Chapter 2: U.S. Transportation System

Chapter 2: U.S. Transportation System

Subway train outside
Chester Ford


Improving transportation safety is the U.S. Department of Transportation's (USDOT's) top priority and the first goal specified in its Strategic Plan for FY2010FY2015.1 This section summarizes the status of fatalities and injuries related to transportation. In addition, the section presents statistics on distracted driving.

Safety Overview

To reduce fatalities and injuries, the U.S. Department of Transportation has not only promoted safety instructions and enforced regulations and policies, it has also implemented strategies to educate motorists, bicyclists, and pedestrians with the goal of preventing and avoiding accidents. One strategy implemented by the USDOT is increasing awareness about the dangers associated with distracted driving, such as texting and making phone calls behind the wheel. To date, more than 30 States have enacted laws that prohibit motorists from texting or using handheld communication devices while driving (Figure 1-2: State Laws on Distracted Driving, as of August 2010).

The total number of transportation fatalities declined from 45,500 in 2006 to 36,000 (table 1-4) in 2009a 20 percent reduction. In addition, the total number of transportation injuries dropped from 2.6 million in 2006 to 2.4 million in 2008a 9 percent reduction (Table 1-3: Transportation Accidents, Injuries and Fatalities by Mode).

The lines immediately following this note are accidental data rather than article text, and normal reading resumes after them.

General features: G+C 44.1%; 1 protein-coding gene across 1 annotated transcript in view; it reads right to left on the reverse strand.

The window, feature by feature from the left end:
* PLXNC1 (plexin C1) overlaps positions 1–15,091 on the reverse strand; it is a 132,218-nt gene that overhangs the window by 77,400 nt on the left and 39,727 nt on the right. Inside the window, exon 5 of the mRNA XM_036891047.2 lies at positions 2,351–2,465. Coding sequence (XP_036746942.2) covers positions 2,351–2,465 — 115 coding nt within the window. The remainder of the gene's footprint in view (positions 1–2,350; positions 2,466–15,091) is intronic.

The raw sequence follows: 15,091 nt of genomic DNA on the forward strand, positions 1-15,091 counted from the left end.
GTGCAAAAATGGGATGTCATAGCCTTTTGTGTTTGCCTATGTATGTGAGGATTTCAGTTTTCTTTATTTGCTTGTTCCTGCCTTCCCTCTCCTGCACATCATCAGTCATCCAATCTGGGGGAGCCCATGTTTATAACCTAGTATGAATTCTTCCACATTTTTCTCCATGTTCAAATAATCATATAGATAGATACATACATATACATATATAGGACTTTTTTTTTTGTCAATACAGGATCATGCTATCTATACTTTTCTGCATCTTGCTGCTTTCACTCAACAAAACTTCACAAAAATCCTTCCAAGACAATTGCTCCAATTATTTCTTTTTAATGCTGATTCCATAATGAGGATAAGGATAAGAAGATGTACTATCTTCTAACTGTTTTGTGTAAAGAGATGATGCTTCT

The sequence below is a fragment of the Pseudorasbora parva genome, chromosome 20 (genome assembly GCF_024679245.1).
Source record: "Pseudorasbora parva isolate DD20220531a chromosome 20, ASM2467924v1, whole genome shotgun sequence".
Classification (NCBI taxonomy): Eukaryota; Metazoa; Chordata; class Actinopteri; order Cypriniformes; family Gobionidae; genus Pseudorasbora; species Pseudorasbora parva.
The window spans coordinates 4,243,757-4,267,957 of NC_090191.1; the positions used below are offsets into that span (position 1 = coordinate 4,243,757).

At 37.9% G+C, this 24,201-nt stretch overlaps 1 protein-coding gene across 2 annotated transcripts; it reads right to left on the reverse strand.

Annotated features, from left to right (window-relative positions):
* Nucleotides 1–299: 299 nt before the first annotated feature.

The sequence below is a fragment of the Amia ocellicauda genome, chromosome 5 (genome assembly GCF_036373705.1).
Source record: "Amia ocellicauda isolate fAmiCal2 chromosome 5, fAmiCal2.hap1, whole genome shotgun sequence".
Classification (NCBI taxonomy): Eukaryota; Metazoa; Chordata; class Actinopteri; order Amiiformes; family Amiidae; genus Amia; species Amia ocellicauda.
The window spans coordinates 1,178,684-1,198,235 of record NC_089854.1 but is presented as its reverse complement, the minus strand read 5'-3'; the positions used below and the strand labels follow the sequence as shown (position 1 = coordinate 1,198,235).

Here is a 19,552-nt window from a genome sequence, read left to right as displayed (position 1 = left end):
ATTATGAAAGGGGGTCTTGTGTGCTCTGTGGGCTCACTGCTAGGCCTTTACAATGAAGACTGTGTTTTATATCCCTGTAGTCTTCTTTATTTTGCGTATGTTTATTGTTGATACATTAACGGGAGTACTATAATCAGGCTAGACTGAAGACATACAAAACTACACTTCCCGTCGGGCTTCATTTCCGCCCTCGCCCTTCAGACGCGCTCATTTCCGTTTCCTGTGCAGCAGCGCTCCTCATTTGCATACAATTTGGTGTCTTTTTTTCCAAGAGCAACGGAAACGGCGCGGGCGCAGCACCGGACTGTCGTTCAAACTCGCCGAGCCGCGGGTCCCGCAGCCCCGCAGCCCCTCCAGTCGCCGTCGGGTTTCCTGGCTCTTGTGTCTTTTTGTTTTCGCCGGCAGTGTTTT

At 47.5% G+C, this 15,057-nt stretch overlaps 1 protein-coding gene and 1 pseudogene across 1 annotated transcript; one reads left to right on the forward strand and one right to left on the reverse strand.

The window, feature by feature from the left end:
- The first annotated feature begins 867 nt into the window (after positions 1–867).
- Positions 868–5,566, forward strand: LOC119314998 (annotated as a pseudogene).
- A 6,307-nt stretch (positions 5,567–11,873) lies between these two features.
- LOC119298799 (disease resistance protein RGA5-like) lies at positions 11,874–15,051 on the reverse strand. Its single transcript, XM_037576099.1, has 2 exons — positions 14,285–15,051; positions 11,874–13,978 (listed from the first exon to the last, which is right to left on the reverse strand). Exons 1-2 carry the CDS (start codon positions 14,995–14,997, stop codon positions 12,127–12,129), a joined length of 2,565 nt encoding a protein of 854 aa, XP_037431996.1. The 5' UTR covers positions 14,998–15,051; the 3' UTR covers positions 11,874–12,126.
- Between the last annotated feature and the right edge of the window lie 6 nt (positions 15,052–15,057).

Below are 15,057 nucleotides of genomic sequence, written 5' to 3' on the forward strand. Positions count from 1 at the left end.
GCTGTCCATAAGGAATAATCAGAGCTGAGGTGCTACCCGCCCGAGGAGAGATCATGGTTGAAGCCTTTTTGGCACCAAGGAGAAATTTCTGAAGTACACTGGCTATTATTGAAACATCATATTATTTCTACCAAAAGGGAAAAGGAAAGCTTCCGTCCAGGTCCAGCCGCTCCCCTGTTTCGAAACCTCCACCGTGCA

In 2009, approximately 89 percent of fatalities connected to motor vehicle incidents involved passenger car occupants, light-truck occupants, motorcyclists, and pedestrians. The percentage of fatalities for passenger car occupants was 37 percent, while the percentages for light-truck occupants, motorcyclists, and pedestrians were 29, 12, and 11 percent, respectively (Table 1-4: Distribution of Transportation Fatalities). In 2009, 3,380 fatalities involved large trucks, about 9 percent of total fatalities.

Incidents involving the transportation of hazardous materials (hazmat) is a major concern for public safety and homeland security; however, the number of hazmat incidents declined from 21,000 in 2006 to 15,000 in 2009a 29 percent reduction (Table 1-5: Hazardous Materials Transportation Incidents). Among all the modes involved in hazmat shipments, about 84 percent of hazmat incidents occurred on highways. In 2009, paint or paint-related materials was the number one commodity involved in hazmat-related incidents; the top 20 hazardous materials accounted for more than 20 percent of all hazmat incidents (Table 1-6: Top 20 Reported Hazardous Materials Incidents).

Roadside inspection of commercial motor vehicles increased from nearly 2.3 million inspections in 2004 to more than 3.4 million in 2009 to enforce compliance with USDOT regulations for motor carriers and hazmat transportation (Table 1-7: Roadside Truck Inspections). The percentage of trucks taken out of service decreased from nearly 24 percent in 2004 to 19 percent in 2009.

To address concerns related to crew and cargo safety on international waters, this report presents statistical data related to international piracy. Since 2006, the number of piracy and armed robberies increased from 240 incidents to 402 in 2009 (Table 1-8: International Piracy and Armed Robbery at Sea). More than 50 percent of piracy-related incidents occurred in the waters surrounding East Africa, where the increasing number of attacks involving armed pirates along the coastline of Somalia is now a major international issue.

1 U.S. Department of Transportation, Draft U.S. DOT Strategic Plan FY2010-FY2015: Transportation for a New Generation (Apr. 15, 2010), available at as of January 2011.